Fresh has become a mantra of the restaurant industry these days, and there’s nothing that conveys fresh better than using raw items, particularly fruits and vegetables. The growth of salads on limited-service menus has fueled operators’ use of all types of raw foods, and there are an increasing number of menu items across all dayparts that rely on fresh fruits and vegetables for their taste, texture, and color.
Americans consumed 20 percent more fresh food in 2013 than they did a decade earlier, according to market research firm The NPD Group. The company expects all three dayparts to get even fresher during the next five years, driven by Millennials and Generation Z.
“There’s been a slow but steady shift to fresh food,” says Darren Seifer, NPD’s food and beverage industry analyst. “There seem to be a number of cultural reasons for this, but a significant factor is the impact of Millennials.”
The financial impact of the Great Recession and life changes, notably starting families, led many in that generation to prepare more meals at home, often using the fresh ingredients they had discovered at restaurants. But, even though Millennials have reduced their restaurant visits, they still dine out.
“When they do, they’re homing in on things they find valuable—like freshness,” Seifer says.
Safely cleaned raw fruits and vegetables also provide more nutritional value. “When foods are cooked, nutrients can be lost,” says Holly Michaels, marketing dietitian at blender manufacturer Blendtec. “Eating the food raw maintains its nutritional value.”
Another key factor in the rising use of raw food is America’s large and growing Hispanic demographic. Seifer says there is a strong emphasis on fresh fruits and vegetables in that demographic’s meal preferences, especially among younger Hispanics. That shows up in various Mexican-inspired limited-service restaurants, such as lime wedges served with some tacos at Del Taco and chopped onions, tomatoes, peppers, and other vegetables in menu items at Moe’s Southwest Grill.
One key raw item in Mexican cooking is the avocado, which is the main ingredient in guacamole. Avocados are increasingly showing up in their raw form, peeled and sliced.
El Pollo Loco serves fresh avocados in numerous items, including sliced in a line of Avocado Tostadas and chopped in several chicken burritos.
“It gives a fresh, premium halo,” says Heather Gardea, vice president of research and development at the Costa Mesa, California–based company. “We do make fresh guacamole, but we feel guests respond better to the real avocado.”
Whether they are served cold or in a warm burrito, the rich, creamy taste and texture of avocados holds up well, she adds. The fruit can balance an otherwise acidic or crunchy dish.
“I relate it to a bowl of tomato soup,” Gardea says. “After eating a little, you can get bored. But if you add croutons, bacon, and other ingredients, you wonder what the next bite will bring. You get all these textures.”
Avocados have gone beyond Southwestern cooking to become part of sandwich, salad, and entrée builds in hundreds of limited-service restaurants nationwide, ranging from the breakfast Anaheim Scrambler at Corner Bakery to Habit Burger’s Santa Barbara–Style Charburger. Key to the fruit’s growth is its plentiful year-round supply; California’s product is plentiful from spring through summer, while Mexico, Peru, Chile, and other nations produce avocados in other months.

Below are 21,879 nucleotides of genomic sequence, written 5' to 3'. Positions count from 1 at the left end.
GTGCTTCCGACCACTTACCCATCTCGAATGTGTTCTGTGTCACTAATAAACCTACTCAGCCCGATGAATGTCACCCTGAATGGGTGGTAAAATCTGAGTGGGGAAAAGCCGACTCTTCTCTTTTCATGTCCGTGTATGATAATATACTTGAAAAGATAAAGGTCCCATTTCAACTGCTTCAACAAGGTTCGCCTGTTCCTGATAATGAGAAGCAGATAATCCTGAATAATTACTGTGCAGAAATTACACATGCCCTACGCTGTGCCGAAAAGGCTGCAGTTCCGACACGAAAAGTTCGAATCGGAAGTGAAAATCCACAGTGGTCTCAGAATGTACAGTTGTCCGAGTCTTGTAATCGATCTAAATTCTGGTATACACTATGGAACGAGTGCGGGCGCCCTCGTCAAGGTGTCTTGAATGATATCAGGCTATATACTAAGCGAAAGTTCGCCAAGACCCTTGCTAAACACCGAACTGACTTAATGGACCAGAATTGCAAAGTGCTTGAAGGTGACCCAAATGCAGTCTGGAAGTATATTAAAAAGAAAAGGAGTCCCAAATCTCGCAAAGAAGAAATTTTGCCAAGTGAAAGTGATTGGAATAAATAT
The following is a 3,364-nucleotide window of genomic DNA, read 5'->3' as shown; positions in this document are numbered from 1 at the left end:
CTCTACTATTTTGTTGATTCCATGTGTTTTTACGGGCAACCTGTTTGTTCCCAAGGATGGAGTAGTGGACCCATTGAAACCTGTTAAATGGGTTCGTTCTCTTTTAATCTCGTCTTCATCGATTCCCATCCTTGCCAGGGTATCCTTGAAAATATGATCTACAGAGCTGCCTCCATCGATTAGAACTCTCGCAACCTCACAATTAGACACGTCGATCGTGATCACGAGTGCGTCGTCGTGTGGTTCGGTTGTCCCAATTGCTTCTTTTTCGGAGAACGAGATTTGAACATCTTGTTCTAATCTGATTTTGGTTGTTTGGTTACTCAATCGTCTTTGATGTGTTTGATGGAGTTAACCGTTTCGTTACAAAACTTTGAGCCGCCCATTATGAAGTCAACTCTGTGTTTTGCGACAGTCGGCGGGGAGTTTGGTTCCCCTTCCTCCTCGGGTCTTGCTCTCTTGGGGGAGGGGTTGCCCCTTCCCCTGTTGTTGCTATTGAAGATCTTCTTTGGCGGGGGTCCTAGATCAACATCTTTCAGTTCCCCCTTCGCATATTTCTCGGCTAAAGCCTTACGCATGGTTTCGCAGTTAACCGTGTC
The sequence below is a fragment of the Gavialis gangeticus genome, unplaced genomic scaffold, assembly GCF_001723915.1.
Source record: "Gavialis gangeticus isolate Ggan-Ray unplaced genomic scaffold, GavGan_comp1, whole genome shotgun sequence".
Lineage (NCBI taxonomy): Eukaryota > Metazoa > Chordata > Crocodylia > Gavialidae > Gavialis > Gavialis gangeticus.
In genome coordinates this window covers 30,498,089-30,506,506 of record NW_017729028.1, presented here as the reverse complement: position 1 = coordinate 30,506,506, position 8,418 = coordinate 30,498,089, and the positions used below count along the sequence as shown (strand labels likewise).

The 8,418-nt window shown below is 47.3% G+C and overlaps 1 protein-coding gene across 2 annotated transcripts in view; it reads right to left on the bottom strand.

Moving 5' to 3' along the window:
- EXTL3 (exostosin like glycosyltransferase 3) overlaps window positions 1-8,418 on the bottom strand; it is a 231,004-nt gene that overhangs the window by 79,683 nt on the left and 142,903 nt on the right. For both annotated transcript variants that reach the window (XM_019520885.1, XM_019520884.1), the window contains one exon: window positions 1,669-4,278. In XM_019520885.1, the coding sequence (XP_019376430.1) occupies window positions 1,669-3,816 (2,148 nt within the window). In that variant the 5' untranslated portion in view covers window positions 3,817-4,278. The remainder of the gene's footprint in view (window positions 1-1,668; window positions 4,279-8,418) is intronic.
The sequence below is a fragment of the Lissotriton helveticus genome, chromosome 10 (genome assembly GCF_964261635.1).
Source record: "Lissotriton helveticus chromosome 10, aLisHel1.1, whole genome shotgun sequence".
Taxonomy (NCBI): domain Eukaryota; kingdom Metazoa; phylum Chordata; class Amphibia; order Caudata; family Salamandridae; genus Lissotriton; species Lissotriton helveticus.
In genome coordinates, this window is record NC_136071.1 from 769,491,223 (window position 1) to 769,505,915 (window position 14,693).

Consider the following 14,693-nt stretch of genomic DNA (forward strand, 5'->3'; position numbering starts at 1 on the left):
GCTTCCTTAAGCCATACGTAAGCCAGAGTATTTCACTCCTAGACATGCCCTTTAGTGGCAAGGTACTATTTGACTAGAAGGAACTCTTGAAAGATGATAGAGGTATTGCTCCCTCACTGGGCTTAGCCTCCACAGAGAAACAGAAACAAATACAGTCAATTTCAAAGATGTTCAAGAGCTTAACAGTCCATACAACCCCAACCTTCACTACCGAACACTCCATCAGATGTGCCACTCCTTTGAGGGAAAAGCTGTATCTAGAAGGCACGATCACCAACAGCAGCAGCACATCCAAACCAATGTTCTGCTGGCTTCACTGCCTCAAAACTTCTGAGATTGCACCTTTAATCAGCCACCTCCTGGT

“The other thing playing into it is a better understanding today than in years past of the nutritional value avocados bring to the table, as well as their versatility,” says Jan DeLyser, vice president of marketing for the California Avocado Commission. “It adds a kind of richness to a dish when you can incorporate it. On the nutrition piece, the whole profile of good fats in the diet has become elevated in the consumer’s mind, and avocados are a great provider of good fat.”
El Pollo Loco also uses other raw fruits and vegetables to provide taste and texture, including serrano peppers, tomatoes, cabbage, lemons, and mangoes.
While raw produce is usually integrated in dishes, sometimes it’s served alone. McDonald’s began offering fresh, sliced apples as a kids’ meal option about a decade ago, and others followed. Some places feature small oranges and peeled carrots.
The most prominent use of raw fruits and vegetables at quick-service and fast-casual restaurants, however, is in salads. Wendy’s has been a leader in this, having launched the Garden Sensations premium salads in 2002. In recent years, the Dublin, Ohio–based company has added fruit and nuts to its salads, which include vegetables like romaine lettuce, tomatoes, cucumbers, and red bell peppers.
This year, Wendy’s created an ad campaign that stresses its salads’ field-to-fork freshness, showing how the vegetables are washed, chopped, and hand-placed into salads at each unit. A companion Internet video shows the trek romaine makes to the restaurant.
“We wanted to get across not just the fact that we have salads, but what we do every day in our restaurants to prepare the freshest salads,” says Frank Vamos, director of brand communications. “Not a lot of customers know this, and it’s a story we’re very proud of.”
Outer leafs of lettuce are used in burgers and chicken sandwiches, and the rest goes into salads, says Shelly Thobe, director of culinary product innovations. Sliced cucumbers, diced tomatoes, and other ingredients are prepared daily as well.
“We have a strong supply chain and are constantly getting trucks to the restaurants [delivering produce],” she says. That results in few shelf-life issues.
Wendy’s features apples in its Apple Pecan Chicken Salad and used blueberries and California strawberries in its popular seasonal Berry Almond Chicken Salad.
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